A new COVID variant dubbed ‘Arcturus’ has caused a huge uptick in infections in India. (Reuters)
By Jimmy Nsubuga
A new COVID variant dubbed ‘Arcturus’ has caused a huge uptick in infections in India, with the World Health Organization (WHO) classifying it as a variant of interest.
The XBB.1.16 strain of the virus is a sub-variant of Omicron and has led the Indian government to take out measures to stop its spread.
The country has asked states to identify emergency hotspots and ramp up-testing for COVID-19, after it recorded its highest daily case counts since September.
There were 7,830 new cases of COVID-19 reported on Wednesday, the health ministry said, with the active caseload surging to 40,215.
The prevalence of XBB.1.16 increased from 21.6% in February to 35.8% in March, the health ministry said, adding there that was no evidence of an increase in hospitalisations or deaths.
Paediatrician Dr Rahul Nagpal said doctors had seen rising cases of COVID in children, with conjunctivitis or ‘sticky’ eyes presenting as a possible new symptom.
He told India Today: “Usually, these children come with simple respiratory infections of cough, cold and fever, and when tested they turn out to be positive.”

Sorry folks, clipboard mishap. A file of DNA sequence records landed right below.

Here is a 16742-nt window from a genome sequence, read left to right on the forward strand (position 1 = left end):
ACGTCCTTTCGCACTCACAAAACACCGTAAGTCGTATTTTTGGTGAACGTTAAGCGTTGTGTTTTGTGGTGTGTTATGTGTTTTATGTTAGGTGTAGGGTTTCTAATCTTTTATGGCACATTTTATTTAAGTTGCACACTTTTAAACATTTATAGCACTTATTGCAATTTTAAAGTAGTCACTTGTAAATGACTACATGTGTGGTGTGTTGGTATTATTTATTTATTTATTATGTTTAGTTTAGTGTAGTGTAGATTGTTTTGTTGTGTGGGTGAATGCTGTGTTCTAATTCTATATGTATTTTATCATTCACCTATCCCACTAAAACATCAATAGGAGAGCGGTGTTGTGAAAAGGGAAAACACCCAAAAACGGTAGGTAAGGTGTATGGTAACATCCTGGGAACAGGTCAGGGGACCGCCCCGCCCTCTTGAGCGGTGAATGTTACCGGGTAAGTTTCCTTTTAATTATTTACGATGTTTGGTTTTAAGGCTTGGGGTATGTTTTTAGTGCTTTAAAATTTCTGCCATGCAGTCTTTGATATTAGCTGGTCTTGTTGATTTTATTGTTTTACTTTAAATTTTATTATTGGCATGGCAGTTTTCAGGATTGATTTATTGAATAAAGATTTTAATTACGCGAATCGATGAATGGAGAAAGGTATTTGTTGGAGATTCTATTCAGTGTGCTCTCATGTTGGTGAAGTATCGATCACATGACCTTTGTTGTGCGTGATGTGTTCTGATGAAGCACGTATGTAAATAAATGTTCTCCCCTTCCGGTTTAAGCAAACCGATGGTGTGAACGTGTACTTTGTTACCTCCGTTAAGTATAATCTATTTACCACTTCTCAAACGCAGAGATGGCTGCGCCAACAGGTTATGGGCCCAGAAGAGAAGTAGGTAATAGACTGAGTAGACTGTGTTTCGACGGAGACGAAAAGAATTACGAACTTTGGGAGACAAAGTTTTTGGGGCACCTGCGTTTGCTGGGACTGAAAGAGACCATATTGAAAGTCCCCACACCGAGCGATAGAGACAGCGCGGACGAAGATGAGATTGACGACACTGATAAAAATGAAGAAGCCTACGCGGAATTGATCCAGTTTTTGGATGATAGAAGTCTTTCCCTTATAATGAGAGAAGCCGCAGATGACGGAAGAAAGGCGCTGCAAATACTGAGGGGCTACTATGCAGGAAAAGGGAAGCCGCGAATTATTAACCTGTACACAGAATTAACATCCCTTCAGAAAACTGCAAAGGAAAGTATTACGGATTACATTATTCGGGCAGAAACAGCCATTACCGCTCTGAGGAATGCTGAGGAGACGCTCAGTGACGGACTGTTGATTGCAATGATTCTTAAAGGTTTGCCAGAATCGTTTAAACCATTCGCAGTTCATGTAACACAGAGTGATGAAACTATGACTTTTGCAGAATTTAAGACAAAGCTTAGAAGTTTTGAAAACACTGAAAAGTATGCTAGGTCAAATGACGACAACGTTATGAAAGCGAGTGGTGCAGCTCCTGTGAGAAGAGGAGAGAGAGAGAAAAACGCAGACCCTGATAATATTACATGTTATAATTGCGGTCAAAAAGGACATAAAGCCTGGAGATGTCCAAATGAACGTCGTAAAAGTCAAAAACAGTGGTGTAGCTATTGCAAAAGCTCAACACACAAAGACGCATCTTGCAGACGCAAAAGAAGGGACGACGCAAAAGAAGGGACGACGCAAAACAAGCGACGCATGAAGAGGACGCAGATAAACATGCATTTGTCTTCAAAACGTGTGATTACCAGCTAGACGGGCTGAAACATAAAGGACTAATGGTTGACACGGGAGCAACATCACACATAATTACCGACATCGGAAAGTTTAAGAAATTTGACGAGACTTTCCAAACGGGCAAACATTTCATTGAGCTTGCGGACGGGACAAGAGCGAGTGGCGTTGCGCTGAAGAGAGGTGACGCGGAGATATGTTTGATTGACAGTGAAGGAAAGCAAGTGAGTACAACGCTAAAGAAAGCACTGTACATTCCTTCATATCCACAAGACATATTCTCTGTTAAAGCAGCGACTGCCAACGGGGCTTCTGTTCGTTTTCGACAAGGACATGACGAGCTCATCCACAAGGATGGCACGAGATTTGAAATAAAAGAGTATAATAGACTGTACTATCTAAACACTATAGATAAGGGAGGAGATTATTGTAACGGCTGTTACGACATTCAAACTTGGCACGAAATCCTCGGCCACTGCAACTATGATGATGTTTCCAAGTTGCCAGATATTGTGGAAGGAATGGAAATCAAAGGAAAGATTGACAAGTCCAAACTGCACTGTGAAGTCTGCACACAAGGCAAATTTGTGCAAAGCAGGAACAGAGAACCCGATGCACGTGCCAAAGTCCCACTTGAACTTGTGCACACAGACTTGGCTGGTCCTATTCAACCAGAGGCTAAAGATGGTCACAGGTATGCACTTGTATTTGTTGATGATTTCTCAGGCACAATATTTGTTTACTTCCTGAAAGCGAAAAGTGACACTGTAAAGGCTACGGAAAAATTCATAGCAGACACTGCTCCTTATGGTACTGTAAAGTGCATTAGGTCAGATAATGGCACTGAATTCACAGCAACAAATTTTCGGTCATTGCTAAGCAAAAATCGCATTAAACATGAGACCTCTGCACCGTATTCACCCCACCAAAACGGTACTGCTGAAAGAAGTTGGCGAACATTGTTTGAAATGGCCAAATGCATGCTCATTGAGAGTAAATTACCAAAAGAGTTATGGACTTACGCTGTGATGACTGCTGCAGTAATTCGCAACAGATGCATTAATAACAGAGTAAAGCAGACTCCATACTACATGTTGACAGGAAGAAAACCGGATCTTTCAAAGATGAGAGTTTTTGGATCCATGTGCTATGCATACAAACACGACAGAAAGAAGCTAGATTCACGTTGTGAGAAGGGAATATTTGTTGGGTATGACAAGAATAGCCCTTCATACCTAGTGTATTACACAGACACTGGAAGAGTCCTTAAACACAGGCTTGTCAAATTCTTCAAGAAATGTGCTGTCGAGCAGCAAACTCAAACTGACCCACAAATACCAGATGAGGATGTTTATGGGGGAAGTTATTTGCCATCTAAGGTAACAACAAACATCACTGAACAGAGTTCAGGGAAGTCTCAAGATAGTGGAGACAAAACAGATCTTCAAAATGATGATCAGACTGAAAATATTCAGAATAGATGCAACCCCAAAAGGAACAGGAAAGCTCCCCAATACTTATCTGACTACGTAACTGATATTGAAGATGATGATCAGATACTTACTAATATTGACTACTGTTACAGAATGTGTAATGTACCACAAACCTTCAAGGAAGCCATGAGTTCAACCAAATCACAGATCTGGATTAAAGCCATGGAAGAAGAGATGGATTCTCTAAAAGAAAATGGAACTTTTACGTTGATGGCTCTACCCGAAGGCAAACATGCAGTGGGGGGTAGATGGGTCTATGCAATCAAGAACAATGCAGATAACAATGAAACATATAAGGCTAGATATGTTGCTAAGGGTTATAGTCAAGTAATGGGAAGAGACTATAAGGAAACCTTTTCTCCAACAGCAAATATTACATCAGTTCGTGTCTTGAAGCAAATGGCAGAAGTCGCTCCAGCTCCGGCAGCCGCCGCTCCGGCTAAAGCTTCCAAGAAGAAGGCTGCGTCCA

Dr Nagpal added the main symptoms of XBB.1.16 in adults resembled the flu, including a nasal discharge, sore throat and cough.
Health minister Mansukh Mandaviya has asked states to ramp up genome testing and conduct mock drills in hospitals, a government statement said.
Some states have also taken out further measures to stop the spread of the virus, including mandating face coverings in public.
Maria Van Kerkhove, the WHO’s COVID-19 technical lead, previously said: “It’s (XBB.1.16) been in circulation for a few months.
“We haven’t seen a change in severity in individuals or in populations, but that’s why we have these systems in place.
“It has one additional mutation in the spike protein which in lab studies shows increased infectivity as well as potential increased pathogenicity.”
Daily new COVID cases in India have more than tripled from around 2,000 at the end of March.
The country has recorded more than 44.7 million confirmed cases of COVID-19 since the start of the pandemic three years ago, the third-highest tally after the United States and China, and has a death toll from the virus of more than 530,000.
Meanwhile, COVID-19 has dropped out of the top five leading causes of death in England and Wales for the first time since the start of the pandemic, figures from Office for National Statistics (ONS) show.
Coronavirus was recorded as the main cause of death for 22,454 people in 2022, or 3.9% of all deaths registered, making it the sixth leading cause overall.
By contrast, dementia and Alzheimer’s disease was the leading cause in England and Wales in 2022, with 65,967 deaths registered (11.4% of the total), up from 61,250 (10.4%) in 2021.